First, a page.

Hopkins weighs in

Published 12:35 am Friday, January 20, 2012

Files affidavit in redistricting case

In an affidavit filed in Wake County Superior Court, Beaufort County’s elections director expresses concerns about lawmakers’ decision to split precincts in state House Districts 3 and 6.

The districts basically divide Beaufort County down the middle with the Pamlico River as the dividing line, taking in parts of Washington along the way.

Kellie Harris Hopkins’ affidavit was among materials filed in Raleigh as part of a lawsuit seeking to overturn redistricting plans approved last year by the N.C. General Assembly.

Plaintiffs include Democratic lawmakers.

Defendants include Sen. Robert Rucho, R-Mecklenburg, and Rep. David Lewis, R-Harnett, the chairmen of the Senate and House redistricting committees, respectively.

In her affidavit, Hopkins notes that House Districts 3 and 6 divide Washington’s Wards 1 and 4.

She made it clear her fears about compromised ballot secrecy had nothing to do with partisan considerations.

“The split of Precinct Washington 1 endangers voters’ right to a secret ballot,” she wrote. “The precinct has a total population of 2,165 people. 2,042 people live in the area assigned to District 3. Only 123 live in the area assigned to District 6.

Voter Registration Numbers would be less than total population. Voter Registration numbers would then be reduced into smaller groups by party. Low voter turn out, and voter trends could isolate voters.”

In a follow-up interview, Hopkins reiterated her fears the split precincts could compromise ballot secrecy.

“Splitting precincts, to me, causes concern,” she said.

Hopkins added her staff would abide by the decisions of the courts, whether they choose to leave the current districts in place or send lawmakers back to redraw the maps.

The two redistricting cases on the books in Wake County are presided over by a panel of three Superior Court judges appointed by Sarah Parker, chief justice of the N.C. Supreme Court. The panel is scheduled to reconvene today in Raleigh for a hearing on the legal challenges.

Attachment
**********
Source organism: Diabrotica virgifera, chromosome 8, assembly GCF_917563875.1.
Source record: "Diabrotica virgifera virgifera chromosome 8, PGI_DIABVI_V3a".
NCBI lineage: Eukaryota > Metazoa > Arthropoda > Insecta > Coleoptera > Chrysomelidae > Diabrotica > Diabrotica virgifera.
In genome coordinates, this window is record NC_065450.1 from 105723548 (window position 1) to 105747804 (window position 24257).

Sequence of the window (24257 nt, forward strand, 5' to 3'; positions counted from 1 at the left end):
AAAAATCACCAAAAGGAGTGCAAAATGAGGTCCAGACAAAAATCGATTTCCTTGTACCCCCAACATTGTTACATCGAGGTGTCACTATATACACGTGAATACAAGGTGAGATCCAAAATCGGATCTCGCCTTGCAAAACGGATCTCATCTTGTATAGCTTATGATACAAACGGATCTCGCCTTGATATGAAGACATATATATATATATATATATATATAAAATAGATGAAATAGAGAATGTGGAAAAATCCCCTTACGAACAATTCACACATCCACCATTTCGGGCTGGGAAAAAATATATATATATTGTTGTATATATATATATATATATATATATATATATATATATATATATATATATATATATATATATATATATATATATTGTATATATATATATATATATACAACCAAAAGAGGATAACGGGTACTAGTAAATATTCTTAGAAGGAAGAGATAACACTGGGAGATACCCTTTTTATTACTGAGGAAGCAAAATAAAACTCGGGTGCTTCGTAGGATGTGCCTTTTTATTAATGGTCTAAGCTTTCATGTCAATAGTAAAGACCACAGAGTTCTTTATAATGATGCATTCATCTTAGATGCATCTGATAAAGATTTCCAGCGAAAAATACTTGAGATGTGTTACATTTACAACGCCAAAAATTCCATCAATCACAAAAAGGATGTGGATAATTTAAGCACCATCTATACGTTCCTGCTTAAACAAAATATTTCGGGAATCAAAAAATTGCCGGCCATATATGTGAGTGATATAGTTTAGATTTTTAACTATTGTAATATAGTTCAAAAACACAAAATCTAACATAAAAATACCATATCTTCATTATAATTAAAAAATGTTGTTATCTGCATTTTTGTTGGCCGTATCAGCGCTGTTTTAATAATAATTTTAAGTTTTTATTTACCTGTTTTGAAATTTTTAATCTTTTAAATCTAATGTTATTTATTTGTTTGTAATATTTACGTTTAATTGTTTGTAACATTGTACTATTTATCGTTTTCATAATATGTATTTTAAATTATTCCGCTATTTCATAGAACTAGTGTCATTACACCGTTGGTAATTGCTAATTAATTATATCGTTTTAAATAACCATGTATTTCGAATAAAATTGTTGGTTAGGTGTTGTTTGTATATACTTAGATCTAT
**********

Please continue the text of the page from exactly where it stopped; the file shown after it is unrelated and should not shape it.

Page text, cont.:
“No matter what the outcome, we’re going to administer the elections as best as possible in Beaufort County,” Hopkins said, adding it’s her goal to ensure no voters are disenfranchised.

Hopkins said her affidavit was requested by Bob Hall, executive director of Democracy North Carolina, an advocacy group based in Durham.

Democracy North Carolina’s website says the group is nonpartisan and has statewide reach. The entity joined the state conference of the NAACP and other organizations in mounting a second legal challenge to the maps, apart from the one initially filed by voters, current and former Democratic office-holders.

“The general complaint with both (lawsuits) was that there had been too many split precincts and problems with the way that the Republican majority had drawn and approved the maps,” said Adam Sotak, organizing director for Democracy North Carolina. “With us we’re particularly concerned about the number of precincts that were split … along racial lines.”

“The election processionals (who filed the affidavits) are not taking sides on whether or not the new district maps discriminate against African Americans or give one political party an unfair advantage over the other,” reads a news release from Democracy North Carolina.

The four elections directors on whose behalf the affidavits were filed said the new maps “will confuse voters and poll workers, make elections harder and more expensive to administer, and even jeopardize the secrecy of the ballot for thousands of voters,” the news release reads.

Lawmakers redraw the state’s legislative and congressional district lines every 10 years following the federal census.

A call to Lewis, the House redistricting chairman, wasn’t immediately returned Thursday.